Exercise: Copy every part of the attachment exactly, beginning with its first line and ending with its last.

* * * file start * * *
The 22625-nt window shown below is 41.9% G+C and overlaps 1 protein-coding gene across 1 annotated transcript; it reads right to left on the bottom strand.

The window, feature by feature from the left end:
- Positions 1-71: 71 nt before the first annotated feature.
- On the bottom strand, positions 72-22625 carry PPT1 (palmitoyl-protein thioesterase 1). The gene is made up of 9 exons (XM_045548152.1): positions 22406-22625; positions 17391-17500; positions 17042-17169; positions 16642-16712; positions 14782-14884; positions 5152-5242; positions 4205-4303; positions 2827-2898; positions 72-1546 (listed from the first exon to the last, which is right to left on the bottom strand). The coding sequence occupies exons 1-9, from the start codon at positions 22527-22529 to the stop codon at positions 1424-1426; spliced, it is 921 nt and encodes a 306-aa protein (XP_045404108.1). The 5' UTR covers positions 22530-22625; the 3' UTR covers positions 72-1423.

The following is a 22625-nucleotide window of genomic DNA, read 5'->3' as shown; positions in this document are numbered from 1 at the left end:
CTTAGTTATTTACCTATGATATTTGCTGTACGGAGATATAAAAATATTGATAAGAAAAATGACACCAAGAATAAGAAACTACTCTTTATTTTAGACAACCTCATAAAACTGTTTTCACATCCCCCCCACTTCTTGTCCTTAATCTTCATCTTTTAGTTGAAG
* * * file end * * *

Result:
The 22625-nt window shown below is 41.9% G+C and overlaps 1 protein-coding gene across 1 annotated transcript; it reads right to left on the bottom strand.

The window, feature by feature from the left end:
- Positions 1-71: 71 nt before the first annotated feature.
- On the bottom strand, positions 72-22625 carry PPT1 (palmitoyl-protein thioesterase 1). The gene is made up of 9 exons (XM_045548152.1): positions 22406-22625; positions 17391-17500; positions 17042-17169; positions 16642-16712; positions 14782-14884; positions 5152-5242; positions 4205-4303; positions 2827-2898; positions 72-1546 (listed from the first exon to the last, which is right to left on the bottom strand). The coding sequence occupies exons 1-9, from the start codon at positions 22527-22529 to the stop codon at positions 1424-1426; spliced, it is 921 nt and encodes a 306-aa protein (XP_045404108.1). The 5' UTR covers positions 22530-22625; the 3' UTR covers positions 72-1423.

The following is a 22625-nucleotide window of genomic DNA, read 5'->3' as shown; positions in this document are numbered from 1 at the left end:
CTTAGTTATTTACCTATGATATTTGCTGTACGGAGATATAAAAATATTGATAAGAAAAATGACACCAAGAATAAGAAACTACTCTTTATTTTAGACAACCTCATAAAACTGTTTTCACATCCCCCCCACTTCTTGTCCTTAATCTTCATCTTTTAGTTGAAG